We see food tourism as being more than just a buzzy trend. Understanding what it is today can help stakeholders find their place in the potentially lucrative space.
Even though it has been discussed as a travel trend for years now, the conversation around food tourism has changed very little since it first began. Given its potentially mass appeal and ability to provide local economies with a welcome boost, Skift Research thought it was time to examine food tourism as it exists today and to get a sense of where it will be heading in the near future.
This was the mission for our latest report, The New Era of Food Tourism: Trends and Best Practices for Stakeholders. In this report, we address the size and importance of the food tourism market, new trends in the space, and best practices for various stakeholders beyond just tourism boards. Using a proprietary consumer survey, and a number of in-depth interviews with a variety of experts, this report defines the new era of food tourism.
Last week we launched the latest report in our Skift Research service, The New Era of Food Tourism: Trends and Best Practices for Stakeholders.
Below is an excerpt from our Skift Research Report. Get the full report here to stay ahead of this trend.
Defining the New Era of Food Tourism
Now that we have a better picture of who food tourists are today, we will focus on what food tourism is today beyond the general definition we discussed at the beginning of the report. It’s impossible for food tourism to remain static, as cultures, the environment, and consumer demands are in constant flux. Drawing mainly from our interviews with expert stakeholders, we’ve identified five key components that define the new era of food tourism. For each component, we’ve included relevant perspectives from stakeholders and case studies.
Food Tourism Is About More Than the Food Itself
The types of experiences that define the new era of food tourism are about more than just food or beverages. Our interviewees brought this up repeatedly in multiple ways. This is the biggest part of the new definition of food tourism and is multifaceted. Today, the food tourism experiences that best exemplify what food tourists want meet at least one of the following criteria: they overlap with other types of tourism (such as cultural tourism, historical tourism, agritourism, etc.), they have a hands-on learning aspect, and they are social.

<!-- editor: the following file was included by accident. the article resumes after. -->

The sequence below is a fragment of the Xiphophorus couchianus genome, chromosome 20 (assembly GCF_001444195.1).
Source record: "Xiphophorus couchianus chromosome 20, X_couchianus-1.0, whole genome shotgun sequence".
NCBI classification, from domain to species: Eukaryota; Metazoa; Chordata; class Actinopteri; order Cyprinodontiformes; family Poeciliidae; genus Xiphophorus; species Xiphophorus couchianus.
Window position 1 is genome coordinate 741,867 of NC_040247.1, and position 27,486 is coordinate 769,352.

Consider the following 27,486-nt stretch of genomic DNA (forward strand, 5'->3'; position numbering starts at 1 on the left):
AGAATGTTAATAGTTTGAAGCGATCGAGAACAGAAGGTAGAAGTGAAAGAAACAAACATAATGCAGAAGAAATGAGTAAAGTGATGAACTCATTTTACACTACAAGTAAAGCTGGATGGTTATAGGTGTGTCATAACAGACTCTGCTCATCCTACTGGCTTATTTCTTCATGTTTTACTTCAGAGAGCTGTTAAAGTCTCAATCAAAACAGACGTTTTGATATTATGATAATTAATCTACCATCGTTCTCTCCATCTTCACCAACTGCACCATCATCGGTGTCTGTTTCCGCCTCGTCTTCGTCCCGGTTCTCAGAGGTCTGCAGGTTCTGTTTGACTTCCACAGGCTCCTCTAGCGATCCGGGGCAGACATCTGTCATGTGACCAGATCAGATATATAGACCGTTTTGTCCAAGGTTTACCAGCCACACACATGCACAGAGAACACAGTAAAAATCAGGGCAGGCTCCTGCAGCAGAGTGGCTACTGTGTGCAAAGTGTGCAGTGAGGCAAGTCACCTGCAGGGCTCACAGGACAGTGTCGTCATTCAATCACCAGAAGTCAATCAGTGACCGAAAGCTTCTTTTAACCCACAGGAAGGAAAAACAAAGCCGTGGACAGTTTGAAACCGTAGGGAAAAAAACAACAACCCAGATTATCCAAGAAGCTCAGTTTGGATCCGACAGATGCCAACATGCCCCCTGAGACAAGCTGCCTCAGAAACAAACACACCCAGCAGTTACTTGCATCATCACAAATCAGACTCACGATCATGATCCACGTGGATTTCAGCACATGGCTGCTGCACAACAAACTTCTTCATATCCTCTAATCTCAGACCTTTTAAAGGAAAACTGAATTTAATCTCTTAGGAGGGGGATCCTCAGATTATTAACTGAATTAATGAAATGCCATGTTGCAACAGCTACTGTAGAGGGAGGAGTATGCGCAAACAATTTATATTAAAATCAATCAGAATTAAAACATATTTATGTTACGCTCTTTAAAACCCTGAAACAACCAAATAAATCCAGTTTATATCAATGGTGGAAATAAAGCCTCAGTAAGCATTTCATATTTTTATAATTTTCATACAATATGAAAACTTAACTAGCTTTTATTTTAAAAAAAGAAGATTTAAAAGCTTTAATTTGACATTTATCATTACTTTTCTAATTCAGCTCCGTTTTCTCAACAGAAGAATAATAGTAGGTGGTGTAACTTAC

- They overlap with other types of tourism:
In the UNWTO’s Second Global Report on Gastronomy Tourism, it is suggested that food tourism should be placed “as a horizontal layer of … destination marketing and product development strategies instead of a vertical one.” Ideally, the report suggests that food experiences should be integrated within other experiences, and not “treat[ed] as a standalone product.” Our interviewees expressed similar ideas.
- DMO/RTO: Joanne Wolnik, of Ontario’s Southwest explained how her team divides experiences into three categories: culinary, waterfront, and significant events. She explained that “the main two are waterfront and culinary … but we’ve created a lens where [an experience] usually has to overlap with one of the other two. So culinary is quite a high priority.”
- Travel Agency: James Imbriani, founder of the luxury food-themed tour company Sapore Travel, told Skift Research, “Destinations have a lot of things to offer other than just food and wine. Even if we plan something more historical, if we can tie in food, we like to try.”
- Tour Platform/Operator: Camille Rumani of Eatwith explained that she has been seeing more experiences on the platform that are hosted in unique spaces, like art galleries, rooftops, and even an old London underground station. Looking forward, she foresees that people will become even interested in experiences with interest beyond food: “for example, dinner with a concert, or seeing a play at the same time, or integrating food and music. We see that becoming very, very popular.”
- Case Study: Time Out Market
Time Out Market was conceived by Time Out Group, best known for its city-specific online and print magazines that cover entertainment, events, and culture in global cities. The first market opened in Lisbon in 2014 and includes a selection of the best food and drink the city has to offer curated by Time Out editors and presented in a food hall type style. A repeated marketing message of the Time Out Market, however, is “this is more than just a food hall.” In addition to food vendors, the space also includes an academy where cooking classes are taught and a large studio space where concerts and other shows, fairs, conferences, and more are specially curated to represent the city as best as possible. “The magazine is all about food, beverage, chefs, art, culture, music, exhibitions, what’s hot in town now. So we’re bringing the magazine to life physically” said Didier Souillat, CEO of Time Out Market. With this strategy, Time Out Market Lisbon has become the number one tourist destination in the Portugal, and attracts locals as well. Beginning this year, new Time Out Markets will begin opening in other cities around the world and will mimic the mix of offerings in Lisbon, but with localized twists.The mix of offerings within a Time Out Market differentiates it, attracts people initially, and keeps them coming back. As a Time Out Market representative explained, “It’s not just dinner on a Thursday night. It’s dinner and a show, dinner and a reading, dinner and a cultural moment.”
- They overlap with other types of tourism:
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Photo credit: Food tourism is constantly evolving. Employees of a meat shop wait for customers. Nicolas Postiglioni / Pexels